Technique #3: Start the Resolution Process Early
Conflict resolution is often not an enjoyable part of leadership. However, not addressing a problem of conflict and leaving the issue to fester and inflame only makes the matter worse. As possible, move quickly to address those involved in the conflict and bring them together. Apply a minimal delay if one or more of the affected parties needs to cool off so they can come at the issue productively.
When possible, bring those involved with the conflict together in person or virtually face-to-face. Non-verbal communication is lost in a phone conversation, and email is even more difficult to guess tone. For the best possible communication, choose a way to get people’s faces, voices, and body language involved in the conversation.
Once you gather everyone involved with the conflict, moderate the conversation, so everyone affected has an equal voice in the conversation. Start by listening to the issue from different points of view to gain the entirety of the issue and the different players and points of view that are in conflict.
Tips for Conflict Moderation
As you listen to the group and gain an understanding of the issue, it’s crucial the conversation stays fixed on identifying the cause of the problem, not a person to blame. As a conflict resolution technique, recap and confirm what a person has said and avoid speaking for them and their emotions. Do not tell those at the table what they said, did, or felt. Stay focused on being impartial with everyone involved, and after identifying the source of the problem, focus communication on finding solutions.
Whenever possible, look to promote a collaborative solution. As the moderator, it’s also your responsibility to starve out communication with those involved that are concerned with being right or “winning.” Verbalize encouragement, motivation, and praise to everyone involved. Coming to the table and collaborating towards a good solution can be very difficult depending on a person’s primary conflict resolution behavior.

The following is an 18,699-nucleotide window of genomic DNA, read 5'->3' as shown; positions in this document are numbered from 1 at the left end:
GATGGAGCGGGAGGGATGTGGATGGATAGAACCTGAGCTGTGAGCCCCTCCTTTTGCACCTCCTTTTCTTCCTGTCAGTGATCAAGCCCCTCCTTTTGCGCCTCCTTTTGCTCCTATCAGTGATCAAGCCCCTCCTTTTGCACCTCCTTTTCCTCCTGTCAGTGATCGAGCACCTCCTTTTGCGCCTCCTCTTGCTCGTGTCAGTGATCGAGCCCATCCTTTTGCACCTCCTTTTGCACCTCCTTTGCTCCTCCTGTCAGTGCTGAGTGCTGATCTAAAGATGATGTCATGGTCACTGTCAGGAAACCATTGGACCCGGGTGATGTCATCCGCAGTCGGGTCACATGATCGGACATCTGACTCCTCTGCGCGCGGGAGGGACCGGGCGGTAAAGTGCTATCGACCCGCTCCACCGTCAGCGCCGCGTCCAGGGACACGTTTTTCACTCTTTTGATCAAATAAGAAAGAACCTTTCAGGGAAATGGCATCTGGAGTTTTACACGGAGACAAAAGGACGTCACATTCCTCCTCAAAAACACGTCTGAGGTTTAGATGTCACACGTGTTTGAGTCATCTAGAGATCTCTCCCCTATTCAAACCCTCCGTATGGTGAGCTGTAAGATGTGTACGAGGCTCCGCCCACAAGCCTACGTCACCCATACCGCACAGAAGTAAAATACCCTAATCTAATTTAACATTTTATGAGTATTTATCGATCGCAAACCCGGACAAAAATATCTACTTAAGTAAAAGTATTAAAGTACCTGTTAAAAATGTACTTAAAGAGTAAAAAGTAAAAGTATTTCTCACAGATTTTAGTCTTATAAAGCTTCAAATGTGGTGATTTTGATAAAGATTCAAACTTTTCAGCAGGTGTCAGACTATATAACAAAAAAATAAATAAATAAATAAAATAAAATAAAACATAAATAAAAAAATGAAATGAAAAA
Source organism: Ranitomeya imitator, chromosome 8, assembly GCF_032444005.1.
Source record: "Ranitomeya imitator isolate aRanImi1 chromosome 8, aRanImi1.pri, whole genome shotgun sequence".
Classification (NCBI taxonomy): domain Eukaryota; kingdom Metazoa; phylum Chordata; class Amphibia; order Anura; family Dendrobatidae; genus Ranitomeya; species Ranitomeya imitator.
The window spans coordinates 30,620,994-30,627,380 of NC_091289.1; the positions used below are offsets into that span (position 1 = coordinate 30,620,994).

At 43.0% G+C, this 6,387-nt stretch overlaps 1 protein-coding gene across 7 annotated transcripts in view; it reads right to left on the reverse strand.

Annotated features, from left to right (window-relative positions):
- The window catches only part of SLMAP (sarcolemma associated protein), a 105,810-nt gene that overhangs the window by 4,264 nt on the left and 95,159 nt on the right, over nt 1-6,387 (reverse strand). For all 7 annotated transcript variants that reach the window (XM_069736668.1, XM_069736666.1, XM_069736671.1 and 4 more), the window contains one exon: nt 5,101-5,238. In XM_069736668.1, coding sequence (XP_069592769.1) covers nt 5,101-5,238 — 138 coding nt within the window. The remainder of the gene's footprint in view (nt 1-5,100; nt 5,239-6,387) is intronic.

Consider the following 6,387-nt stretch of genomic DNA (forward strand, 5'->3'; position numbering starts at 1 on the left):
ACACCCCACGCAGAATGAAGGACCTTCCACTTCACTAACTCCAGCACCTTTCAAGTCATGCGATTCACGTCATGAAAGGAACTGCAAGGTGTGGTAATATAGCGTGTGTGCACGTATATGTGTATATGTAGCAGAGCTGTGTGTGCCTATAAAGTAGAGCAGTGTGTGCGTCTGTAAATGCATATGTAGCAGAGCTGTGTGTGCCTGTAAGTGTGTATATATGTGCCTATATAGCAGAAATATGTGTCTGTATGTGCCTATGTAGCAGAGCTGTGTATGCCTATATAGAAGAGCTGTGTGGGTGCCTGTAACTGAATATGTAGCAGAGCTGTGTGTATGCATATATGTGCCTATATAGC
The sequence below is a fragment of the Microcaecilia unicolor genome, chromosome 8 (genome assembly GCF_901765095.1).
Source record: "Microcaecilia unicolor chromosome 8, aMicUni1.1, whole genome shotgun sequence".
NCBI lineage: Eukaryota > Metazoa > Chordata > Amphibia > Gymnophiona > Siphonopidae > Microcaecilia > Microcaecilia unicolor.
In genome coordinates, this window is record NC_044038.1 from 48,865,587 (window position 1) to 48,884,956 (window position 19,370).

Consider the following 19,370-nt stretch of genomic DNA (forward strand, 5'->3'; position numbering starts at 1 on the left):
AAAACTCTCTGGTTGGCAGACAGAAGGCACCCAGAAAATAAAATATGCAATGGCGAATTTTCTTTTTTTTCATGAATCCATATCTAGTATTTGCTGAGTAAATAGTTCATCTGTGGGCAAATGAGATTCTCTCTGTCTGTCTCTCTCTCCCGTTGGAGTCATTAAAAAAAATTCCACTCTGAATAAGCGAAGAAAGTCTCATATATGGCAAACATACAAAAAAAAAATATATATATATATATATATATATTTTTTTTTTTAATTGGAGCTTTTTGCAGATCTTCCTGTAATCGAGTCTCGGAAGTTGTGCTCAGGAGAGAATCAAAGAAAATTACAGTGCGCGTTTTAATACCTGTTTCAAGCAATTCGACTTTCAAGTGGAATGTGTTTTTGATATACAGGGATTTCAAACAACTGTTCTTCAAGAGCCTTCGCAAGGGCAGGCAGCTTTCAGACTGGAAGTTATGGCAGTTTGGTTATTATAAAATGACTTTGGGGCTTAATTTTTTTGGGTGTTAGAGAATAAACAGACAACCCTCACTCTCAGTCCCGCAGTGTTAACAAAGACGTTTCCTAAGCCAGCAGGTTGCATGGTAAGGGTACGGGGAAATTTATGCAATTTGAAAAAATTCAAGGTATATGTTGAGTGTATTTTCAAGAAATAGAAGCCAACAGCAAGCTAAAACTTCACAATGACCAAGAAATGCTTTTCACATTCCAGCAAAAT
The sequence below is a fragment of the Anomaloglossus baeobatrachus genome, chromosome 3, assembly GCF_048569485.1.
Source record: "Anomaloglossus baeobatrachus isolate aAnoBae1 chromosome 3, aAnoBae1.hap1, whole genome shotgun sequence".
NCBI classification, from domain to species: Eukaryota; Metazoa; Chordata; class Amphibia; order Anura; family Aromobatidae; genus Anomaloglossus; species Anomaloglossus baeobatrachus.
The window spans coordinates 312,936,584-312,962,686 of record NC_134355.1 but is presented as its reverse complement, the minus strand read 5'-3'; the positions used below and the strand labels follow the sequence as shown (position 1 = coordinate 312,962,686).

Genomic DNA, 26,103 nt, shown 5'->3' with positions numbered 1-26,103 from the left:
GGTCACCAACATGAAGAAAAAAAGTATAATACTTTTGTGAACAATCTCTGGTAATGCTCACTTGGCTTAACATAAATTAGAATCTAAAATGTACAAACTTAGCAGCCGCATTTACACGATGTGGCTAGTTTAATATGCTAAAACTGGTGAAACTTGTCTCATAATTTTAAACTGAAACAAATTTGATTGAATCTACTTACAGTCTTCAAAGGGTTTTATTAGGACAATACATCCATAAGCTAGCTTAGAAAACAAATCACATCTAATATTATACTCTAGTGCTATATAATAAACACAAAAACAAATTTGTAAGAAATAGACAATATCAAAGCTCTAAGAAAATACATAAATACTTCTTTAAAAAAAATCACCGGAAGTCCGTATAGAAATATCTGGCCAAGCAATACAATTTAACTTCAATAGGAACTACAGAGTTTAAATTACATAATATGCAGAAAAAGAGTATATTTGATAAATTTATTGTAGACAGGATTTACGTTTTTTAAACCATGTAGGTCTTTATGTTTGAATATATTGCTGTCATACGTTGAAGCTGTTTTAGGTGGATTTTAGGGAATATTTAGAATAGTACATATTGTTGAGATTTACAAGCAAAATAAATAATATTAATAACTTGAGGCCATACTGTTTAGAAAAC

Technique #4: Resolve Conflict Before It Appears
Being a proactive leader is a key conflict resolution technique. Leaders who actively engage in coaching their reports and spend time learning about their team create a stronger bond with employees. Over time, proactive leaders keep lines of communication open and gain the ability to spot growing conflict symptoms through conversation and behavior before they become a significant issue. Overall, this proactive behavior leads to them dealing with much less conflict.
The modern workplace represents a growing diversity in the people that we lead. Leaders must first get to know the people they are leading. In addition, the workplace will demand leaders with exceptional conflict resolution skills. To help early- to mid-career women become more effective leaders, EWF International offers our Emerging Leaders Program. The 12-month program helps women find their superpower and develop leadership skills, like improved conflict resolution management, vital to an improved career trajectory.